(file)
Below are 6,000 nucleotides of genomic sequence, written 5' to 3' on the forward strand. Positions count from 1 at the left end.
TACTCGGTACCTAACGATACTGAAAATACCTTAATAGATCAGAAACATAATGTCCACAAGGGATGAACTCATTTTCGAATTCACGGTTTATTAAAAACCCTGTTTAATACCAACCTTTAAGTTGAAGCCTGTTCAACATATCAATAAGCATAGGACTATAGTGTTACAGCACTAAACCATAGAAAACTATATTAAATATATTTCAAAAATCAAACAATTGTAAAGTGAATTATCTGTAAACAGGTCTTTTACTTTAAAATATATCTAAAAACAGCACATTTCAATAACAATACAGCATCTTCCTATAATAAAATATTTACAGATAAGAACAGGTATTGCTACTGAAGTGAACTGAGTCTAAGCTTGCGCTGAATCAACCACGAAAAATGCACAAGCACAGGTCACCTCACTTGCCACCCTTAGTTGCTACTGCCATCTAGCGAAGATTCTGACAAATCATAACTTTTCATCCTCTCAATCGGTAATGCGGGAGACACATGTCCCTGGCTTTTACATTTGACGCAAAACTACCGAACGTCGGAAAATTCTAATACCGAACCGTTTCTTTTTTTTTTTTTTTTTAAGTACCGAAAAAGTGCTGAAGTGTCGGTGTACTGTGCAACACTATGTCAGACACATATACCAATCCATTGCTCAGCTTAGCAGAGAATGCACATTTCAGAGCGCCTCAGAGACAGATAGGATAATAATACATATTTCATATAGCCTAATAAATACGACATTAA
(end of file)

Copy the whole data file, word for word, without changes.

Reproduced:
Below are 6,000 nucleotides of genomic sequence, written 5' to 3' on the forward strand. Positions count from 1 at the left end.
TACTCGGTACCTAACGATACTGAAAATACCTTAATAGATCAGAAACATAATGTCCACAAGGGATGAACTCATTTTCGAATTCACGGTTTATTAAAAACCCTGTTTAATACCAACCTTTAAGTTGAAGCCTGTTCAACATATCAATAAGCATAGGACTATAGTGTTACAGCACTAAACCATAGAAAACTATATTAAATATATTTCAAAAATCAAACAATTGTAAAGTGAATTATCTGTAAACAGGTCTTTTACTTTAAAATATATCTAAAAACAGCACATTTCAATAACAATACAGCATCTTCCTATAATAAAATATTTACAGATAAGAACAGGTATTGCTACTGAAGTGAACTGAGTCTAAGCTTGCGCTGAATCAACCACGAAAAATGCACAAGCACAGGTCACCTCACTTGCCACCCTTAGTTGCTACTGCCATCTAGCGAAGATTCTGACAAATCATAACTTTTCATCCTCTCAATCGGTAATGCGGGAGACACATGTCCCTGGCTTTTACATTTGACGCAAAACTACCGAACGTCGGAAAATTCTAATACCGAACCGTTTCTTTTTTTTTTTTTTTTTAAGTACCGAAAAAGTGCTGAAGTGTCGGTGTACTGTGCAACACTATGTCAGACACATATACCAATCCATTGCTCAGCTTAGCAGAGAATGCACATTTCAGAGCGCCTCAGAGACAGATAGGATAATAATACATATTTCATATAGCCTAATAAATACGACATTAA